There is also a deep fear for my safety. When you’ve been socialised as female you are taught from an early age to be wary of male strangers, and to avoid all-male spaces. Sorry to all the cisgender men I know and love. I know it’s #notallmen, but those are the messages most people raised as female internalise. Because of this I still feel unsafe walking alone in the dark, and I still find it hard to get in a taxi with a male driver, or to be alone in a train carriage with another man. So going against that ingrained instinct and walking into a public male toilet — not knowing who else might be in there — is utterly terrifying to me.
Yesterday I travelled to London and spent the day there. I used it as an opportunity to experiment a little with which toilets I used. I felt okay using the men’s at Bristol Parkway station. It was early, and quiet… but not too quiet. I couldn’t face the bustle of busy toilets at Paddington (either the male or female ones) so I used the loo on the train instead. I ‘manned up’ and used the men’s in a restaurant at lunchtime — and nearly had a panic attack in the process because there were two other guys in there at the time — but I did it, and managed to avoid all eye-contact or the need to speak. Yay me.
On the journey home (via Salisbury because of train cancellations) I didn’t feel safe using the men’s at the station, because there were groups of rowdy, drunk blokes around. So I used the women’s, and put up with feeling out of place and having some of the women looking at me oddly. I also felt weirdly humiliated by the experience of having to use the women’s, as if I was misgendering/outing myself by doing it. That familiar feeling of shame again. (I hate shame. I think it’s my least favourite emotion, and I should probably write a whole blog post about how shame is inextricably linked with being transgender for me).
So, this is my life now. Whenever I’m out in public and need a wee I have to think about these things. Where can I go? Will there be cubicles in the men’s? Will I feel safe? Will I make women feel unsafe?
It sucks. And this is why we need more gender neutral toilets.
So, if you’re ever in a public toilet and notice someone who is gender ambiguous, or who you think might be in the wrong bathroom. Don’t stare, don’t challenge them, just let them get on and do what they need to do.
Chances are, they’re in exactly the right place and they just need to pee too.
I’m now three months into hormone therapy, and the changes are subtle – almost imperceptible. Yet things must be changing, because before I started on T nobody ever gendered me correctly. I’d get called ‘madam’ in shops, and have polite elderly gentlemen insisting on holding doors open for me (usually when I was trying to hold doors open for them) and saying “Ladies first.” Now, people are starting to read me as male, or to at least be unsure enough that they hesitate before calling me madam. Thank God.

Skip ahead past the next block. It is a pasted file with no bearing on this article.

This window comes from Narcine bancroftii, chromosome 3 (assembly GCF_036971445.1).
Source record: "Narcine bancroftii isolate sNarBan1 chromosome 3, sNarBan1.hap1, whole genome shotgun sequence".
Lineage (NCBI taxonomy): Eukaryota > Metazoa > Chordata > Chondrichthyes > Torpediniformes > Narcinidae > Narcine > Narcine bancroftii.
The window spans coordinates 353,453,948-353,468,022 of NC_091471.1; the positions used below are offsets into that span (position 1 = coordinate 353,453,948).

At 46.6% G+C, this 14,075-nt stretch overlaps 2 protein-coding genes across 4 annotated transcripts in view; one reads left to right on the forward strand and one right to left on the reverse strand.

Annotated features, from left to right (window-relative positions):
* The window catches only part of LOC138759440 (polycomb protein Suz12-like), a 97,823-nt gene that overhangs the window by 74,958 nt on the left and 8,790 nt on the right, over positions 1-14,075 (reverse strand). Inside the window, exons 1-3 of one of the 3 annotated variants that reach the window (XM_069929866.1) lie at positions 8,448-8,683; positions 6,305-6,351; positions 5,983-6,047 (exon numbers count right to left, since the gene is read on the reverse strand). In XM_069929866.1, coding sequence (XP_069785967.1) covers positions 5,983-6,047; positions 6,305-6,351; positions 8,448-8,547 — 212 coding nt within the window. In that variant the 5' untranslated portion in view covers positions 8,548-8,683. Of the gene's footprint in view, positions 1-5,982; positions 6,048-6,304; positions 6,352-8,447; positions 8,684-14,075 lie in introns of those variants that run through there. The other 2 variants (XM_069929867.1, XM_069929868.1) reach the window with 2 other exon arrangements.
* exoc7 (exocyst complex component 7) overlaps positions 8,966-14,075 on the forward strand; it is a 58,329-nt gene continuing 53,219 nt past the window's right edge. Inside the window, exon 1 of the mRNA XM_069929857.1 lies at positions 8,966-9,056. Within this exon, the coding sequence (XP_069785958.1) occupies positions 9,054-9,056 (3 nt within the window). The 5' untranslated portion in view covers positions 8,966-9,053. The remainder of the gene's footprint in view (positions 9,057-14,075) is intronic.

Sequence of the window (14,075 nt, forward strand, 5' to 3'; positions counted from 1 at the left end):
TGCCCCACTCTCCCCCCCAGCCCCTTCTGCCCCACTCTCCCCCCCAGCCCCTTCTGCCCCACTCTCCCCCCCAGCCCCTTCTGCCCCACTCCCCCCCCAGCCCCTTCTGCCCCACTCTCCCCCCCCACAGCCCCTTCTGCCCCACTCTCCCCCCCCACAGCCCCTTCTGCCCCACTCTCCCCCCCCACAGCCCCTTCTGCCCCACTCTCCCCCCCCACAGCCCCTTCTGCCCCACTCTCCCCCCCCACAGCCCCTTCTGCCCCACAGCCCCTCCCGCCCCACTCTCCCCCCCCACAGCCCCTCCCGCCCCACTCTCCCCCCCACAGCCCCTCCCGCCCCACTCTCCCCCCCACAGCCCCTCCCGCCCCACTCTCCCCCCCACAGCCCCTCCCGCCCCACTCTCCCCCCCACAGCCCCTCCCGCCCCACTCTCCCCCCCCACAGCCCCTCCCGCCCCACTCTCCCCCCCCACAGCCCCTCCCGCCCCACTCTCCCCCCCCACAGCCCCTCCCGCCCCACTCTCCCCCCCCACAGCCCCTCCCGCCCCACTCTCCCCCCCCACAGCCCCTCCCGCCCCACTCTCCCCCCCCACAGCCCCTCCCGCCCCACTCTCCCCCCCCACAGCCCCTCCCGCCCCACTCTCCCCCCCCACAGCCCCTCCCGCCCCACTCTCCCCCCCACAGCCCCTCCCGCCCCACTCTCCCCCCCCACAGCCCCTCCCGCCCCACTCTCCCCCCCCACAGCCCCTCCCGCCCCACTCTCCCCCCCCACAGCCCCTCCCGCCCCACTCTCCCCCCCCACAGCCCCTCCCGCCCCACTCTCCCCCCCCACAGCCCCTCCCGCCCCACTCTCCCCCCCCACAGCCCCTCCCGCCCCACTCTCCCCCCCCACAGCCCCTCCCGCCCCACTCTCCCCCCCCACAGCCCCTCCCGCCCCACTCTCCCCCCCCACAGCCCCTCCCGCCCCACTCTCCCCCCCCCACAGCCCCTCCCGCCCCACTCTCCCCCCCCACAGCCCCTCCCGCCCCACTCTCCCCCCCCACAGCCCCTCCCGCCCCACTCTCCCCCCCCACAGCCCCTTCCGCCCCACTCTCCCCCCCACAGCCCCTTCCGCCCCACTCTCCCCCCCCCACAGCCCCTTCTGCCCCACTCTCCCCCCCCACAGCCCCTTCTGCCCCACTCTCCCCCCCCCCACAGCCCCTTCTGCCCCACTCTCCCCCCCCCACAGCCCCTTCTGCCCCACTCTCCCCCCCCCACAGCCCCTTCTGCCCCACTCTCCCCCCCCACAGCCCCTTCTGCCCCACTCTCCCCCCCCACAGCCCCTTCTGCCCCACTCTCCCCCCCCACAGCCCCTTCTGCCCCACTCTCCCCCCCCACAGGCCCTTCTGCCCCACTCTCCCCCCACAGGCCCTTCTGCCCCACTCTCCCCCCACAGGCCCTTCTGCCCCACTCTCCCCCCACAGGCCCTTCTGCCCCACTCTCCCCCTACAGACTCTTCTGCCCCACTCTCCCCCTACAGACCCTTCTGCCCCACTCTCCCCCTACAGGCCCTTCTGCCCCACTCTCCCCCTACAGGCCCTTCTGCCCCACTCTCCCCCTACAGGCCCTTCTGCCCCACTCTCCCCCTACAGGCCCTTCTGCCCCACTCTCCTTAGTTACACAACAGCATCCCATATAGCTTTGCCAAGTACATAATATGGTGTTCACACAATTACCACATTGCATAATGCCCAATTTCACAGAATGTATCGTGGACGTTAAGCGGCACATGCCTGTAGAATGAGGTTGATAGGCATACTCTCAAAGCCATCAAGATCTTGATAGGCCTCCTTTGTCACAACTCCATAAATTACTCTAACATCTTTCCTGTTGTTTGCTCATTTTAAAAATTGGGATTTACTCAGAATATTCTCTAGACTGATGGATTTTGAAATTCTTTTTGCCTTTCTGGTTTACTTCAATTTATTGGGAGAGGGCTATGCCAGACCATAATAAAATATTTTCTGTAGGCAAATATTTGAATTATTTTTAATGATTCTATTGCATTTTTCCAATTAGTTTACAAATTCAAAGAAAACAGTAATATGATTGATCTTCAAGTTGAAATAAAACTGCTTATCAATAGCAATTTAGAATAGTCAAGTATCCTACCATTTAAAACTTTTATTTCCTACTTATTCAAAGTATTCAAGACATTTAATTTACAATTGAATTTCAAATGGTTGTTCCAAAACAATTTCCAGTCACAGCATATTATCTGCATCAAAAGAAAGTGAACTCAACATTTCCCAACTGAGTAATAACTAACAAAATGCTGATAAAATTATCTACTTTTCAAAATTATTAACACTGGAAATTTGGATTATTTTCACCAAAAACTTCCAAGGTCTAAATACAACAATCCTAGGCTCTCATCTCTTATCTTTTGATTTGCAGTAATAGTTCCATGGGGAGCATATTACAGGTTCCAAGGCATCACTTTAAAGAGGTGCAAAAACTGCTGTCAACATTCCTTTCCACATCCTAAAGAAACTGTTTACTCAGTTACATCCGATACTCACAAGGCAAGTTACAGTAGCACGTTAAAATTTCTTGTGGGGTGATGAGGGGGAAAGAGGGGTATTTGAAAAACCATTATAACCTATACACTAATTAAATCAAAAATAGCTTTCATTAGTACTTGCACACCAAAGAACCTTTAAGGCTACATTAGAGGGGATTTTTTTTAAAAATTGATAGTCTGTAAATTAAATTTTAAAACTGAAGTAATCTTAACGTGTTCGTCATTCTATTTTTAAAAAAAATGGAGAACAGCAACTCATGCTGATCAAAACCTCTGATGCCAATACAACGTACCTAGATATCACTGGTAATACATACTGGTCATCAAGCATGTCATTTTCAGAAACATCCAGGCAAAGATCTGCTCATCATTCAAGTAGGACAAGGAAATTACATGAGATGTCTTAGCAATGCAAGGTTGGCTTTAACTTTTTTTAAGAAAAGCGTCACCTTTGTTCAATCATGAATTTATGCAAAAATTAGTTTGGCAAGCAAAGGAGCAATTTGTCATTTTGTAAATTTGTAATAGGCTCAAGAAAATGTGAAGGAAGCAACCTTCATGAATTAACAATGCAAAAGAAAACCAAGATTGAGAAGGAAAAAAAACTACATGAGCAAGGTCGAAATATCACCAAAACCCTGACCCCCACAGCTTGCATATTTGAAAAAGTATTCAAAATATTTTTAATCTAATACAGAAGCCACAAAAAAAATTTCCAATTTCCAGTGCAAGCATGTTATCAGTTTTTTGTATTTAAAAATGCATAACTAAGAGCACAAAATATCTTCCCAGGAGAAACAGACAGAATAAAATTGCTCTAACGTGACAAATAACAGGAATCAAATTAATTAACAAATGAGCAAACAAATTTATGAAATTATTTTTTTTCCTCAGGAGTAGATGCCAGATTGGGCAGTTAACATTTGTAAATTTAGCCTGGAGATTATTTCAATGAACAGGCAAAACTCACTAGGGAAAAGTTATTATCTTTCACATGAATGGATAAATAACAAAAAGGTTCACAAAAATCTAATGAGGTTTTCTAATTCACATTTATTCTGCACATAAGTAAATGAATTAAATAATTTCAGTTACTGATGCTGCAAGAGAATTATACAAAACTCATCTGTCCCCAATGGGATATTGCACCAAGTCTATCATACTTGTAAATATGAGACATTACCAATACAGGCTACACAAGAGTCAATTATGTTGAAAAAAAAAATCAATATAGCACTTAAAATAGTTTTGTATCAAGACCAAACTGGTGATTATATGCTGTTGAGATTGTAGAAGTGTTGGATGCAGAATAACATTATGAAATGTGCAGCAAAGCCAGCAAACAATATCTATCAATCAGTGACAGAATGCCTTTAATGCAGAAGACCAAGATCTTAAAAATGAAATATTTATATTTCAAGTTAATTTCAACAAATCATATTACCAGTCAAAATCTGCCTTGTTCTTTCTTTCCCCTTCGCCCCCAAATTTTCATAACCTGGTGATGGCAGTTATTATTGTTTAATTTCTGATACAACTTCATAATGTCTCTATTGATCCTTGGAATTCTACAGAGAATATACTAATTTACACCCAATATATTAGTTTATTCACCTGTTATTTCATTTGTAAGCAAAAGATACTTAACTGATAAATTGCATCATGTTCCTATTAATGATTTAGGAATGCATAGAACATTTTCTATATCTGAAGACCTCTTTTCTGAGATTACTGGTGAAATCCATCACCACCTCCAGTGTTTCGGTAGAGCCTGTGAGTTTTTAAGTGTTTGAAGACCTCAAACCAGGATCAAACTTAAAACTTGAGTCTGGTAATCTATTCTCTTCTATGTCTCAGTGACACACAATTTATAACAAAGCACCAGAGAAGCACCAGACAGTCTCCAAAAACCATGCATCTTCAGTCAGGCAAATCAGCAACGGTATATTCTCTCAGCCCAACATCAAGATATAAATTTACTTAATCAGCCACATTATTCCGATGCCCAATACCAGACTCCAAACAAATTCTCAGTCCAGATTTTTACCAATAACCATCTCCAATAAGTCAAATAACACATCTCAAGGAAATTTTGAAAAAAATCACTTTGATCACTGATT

Even so, I can still count on one hand the number of times I’ve knowingly been read as male” the guard on the train; another guy on a train; a bloke serving me in a pub; a group of Mean Girls in a womens’ toilet in a pub in Cornwall (who triggered a wave of transgender-related toilet anxiety. Thanks for that ladies).
The weird thing is: whatever these people are seeing, is not what I see when I look in the mirror. But when I started pondering on this, I realised that don’t see myself as a whole at all. I see myself in pieces. This may well not be a trans-specific issue, I’m sure some cisgender people might experience a similar disconnect for different reasons, but in my case it’s related to gender dysphoria.
I spent years thinking I was female and hating my body (also not a trans specific issue), but not understanding exactly why I hated it. I suffered with disordered eating for a long time, and it’s only now that I realise I wasn’t trying to diet/exercise to make the most of my feminine assets. Rather, I was trying to lose my curves and change my body into a more androgynous shape. Without the help of testosterone, I could never do enough, so I was constantly dissatisfied.
During those unhappy times, I learned to dissociate from my body as a coping strategy. I got remarkably good at ignoring the bits I disliked: hips, chest, stomach – anything soft and squishy basically; and focusing on the parts I was happier with: my shoulders, my relatively square waist/torso, the muscle I gained in the gym.